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Horsham Cycling Club: Something for Everyone

Horsham Cycling Club

Published in September 2016


The blue and white Lycra -clad army of Horsham Cycling Club are a familiar sight on the district’s roads. The popular club attracts people of all abilities with its welcoming ‘cycling for everyone’ ethos, and members are hopeful of another boost following Team GB’s success on the Olympic velodrome.

We met Honorary President Stewart Forbes, Membership Secretary Malcolm Curtis, veteran racer Dave Manders, sporting group cyclist Alan ‘Alfie’ Ramsay and social group rider Fiona Ordidge, to find out more...

Stewart: Keith Russell and I  started the club back in April 2005. There hadn’t been a cycling club in Horsham since the demise of Horsham Unity in 1968, and we felt the town was big enough for one. 

Fiona: I’ve been a member since the club was founded. I went into AD Cycles in Queens Street to buy a bike and mentioned that I was interested in joining a cycling club. Keith Russell, who worked there at the time, happened to be starting one up! A couple of weeks later, we met up in the Carfax and haven’t looked back. There was only about 20 members initially, so it’s grown over the years.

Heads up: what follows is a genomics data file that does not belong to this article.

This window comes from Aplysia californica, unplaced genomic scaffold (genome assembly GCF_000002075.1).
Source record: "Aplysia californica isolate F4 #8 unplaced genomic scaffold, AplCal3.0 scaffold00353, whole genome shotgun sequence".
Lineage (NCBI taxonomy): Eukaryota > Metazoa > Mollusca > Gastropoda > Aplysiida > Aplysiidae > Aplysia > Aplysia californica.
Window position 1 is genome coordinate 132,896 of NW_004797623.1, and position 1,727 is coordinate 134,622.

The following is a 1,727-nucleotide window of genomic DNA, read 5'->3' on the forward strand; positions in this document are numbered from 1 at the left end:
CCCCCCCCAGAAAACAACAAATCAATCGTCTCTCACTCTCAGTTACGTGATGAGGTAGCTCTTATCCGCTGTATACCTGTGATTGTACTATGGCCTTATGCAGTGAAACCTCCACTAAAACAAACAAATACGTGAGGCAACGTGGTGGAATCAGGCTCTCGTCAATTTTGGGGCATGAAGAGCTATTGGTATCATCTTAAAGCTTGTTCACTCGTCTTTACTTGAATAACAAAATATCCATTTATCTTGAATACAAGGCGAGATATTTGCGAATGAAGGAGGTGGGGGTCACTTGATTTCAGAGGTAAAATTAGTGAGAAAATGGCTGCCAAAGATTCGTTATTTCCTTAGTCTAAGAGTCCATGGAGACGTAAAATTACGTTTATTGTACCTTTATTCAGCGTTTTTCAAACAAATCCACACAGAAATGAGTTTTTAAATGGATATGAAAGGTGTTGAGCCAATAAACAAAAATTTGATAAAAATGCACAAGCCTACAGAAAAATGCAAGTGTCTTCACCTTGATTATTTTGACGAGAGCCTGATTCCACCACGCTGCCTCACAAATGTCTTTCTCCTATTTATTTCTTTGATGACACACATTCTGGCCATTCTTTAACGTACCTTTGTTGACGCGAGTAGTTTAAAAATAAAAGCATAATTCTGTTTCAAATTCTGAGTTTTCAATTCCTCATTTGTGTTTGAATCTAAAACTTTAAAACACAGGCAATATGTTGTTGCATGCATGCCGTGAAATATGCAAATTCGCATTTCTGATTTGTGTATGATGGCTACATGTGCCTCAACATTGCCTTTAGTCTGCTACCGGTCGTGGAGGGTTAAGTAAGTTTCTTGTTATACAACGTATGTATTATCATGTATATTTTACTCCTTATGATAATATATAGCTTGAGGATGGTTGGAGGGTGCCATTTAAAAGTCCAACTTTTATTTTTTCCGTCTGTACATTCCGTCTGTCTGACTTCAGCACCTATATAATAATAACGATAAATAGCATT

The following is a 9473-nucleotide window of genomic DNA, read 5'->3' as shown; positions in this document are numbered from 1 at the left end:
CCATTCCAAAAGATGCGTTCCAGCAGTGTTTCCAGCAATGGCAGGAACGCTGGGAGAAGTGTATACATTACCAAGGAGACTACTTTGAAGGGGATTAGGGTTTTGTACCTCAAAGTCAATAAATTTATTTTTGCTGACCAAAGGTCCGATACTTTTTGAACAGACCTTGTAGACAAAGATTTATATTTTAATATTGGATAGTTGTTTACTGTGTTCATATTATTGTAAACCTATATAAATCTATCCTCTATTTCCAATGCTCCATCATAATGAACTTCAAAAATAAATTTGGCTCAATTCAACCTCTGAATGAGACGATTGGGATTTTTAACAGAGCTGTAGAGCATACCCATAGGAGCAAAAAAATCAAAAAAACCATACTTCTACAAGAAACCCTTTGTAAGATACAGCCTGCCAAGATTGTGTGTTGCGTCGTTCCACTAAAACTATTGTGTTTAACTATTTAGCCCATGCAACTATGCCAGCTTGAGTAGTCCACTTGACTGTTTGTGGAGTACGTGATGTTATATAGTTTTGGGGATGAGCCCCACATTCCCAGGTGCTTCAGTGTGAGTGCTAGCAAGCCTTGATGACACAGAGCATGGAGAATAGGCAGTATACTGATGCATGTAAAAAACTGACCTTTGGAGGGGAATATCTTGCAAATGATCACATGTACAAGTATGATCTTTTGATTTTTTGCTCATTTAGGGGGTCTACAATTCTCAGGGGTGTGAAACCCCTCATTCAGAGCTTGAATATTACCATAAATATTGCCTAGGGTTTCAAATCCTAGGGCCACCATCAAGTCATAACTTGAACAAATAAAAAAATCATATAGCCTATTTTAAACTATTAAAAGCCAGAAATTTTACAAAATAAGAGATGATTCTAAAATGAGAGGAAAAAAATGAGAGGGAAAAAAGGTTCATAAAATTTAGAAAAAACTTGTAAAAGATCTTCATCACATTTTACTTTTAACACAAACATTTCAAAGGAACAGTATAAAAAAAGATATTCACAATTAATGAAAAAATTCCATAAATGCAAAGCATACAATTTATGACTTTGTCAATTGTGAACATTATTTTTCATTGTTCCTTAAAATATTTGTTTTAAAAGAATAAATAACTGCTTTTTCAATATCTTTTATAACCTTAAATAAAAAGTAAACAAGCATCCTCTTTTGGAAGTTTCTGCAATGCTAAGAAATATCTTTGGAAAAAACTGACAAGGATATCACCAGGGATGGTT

Stewart: We wanted a club that catered for everyone. At the time, a lot of clubs around were race-focused. If you joined them for a club ride and couldn’t make the grade, there wasn’t a lot you could do other than to train harder and try again. Our idea was to have slow, medium and fast groups. Over time, that’s been stretched out to seven or eight groups, yet we’ve stuck by our motto of ‘cycling for everyone’.

Dave: We all meet in the Carfax every Sunday and set off at 9.30am. We have two Social groups, then Intermediate One, Two and Three, and then two or sometimes three Sporting groups. Every step up brings a slight increase in speed, so there are some very fast boys in the top group. 

Alfie: The two Social groups cycle about 20 – 25 miles, and the Intermediate groups cover around 40 miles. The Sporting groups will ride anything up to 60 miles. Because we all ride at different speeds, you can drop down into another group if you ever need or want to.  

Fiona: I ride in the Social groups and we normally stop for a coffee somewhere along the route. With all of the coffee and cakes I have along the way, I sometimes wonder if I’ve consumed more calories than I’ve burnt off! I’ve never really progressed beyond Social One, whilst everybody else seems to have got faster. I’m happy where I am! 

Malcolm: At the moment, our numbers are very healthy in terms of membership, with about 230 people in the club.

Stewart: Anyone can join, although they require a degree of basic fitness as even the Social groups ride about 25 miles.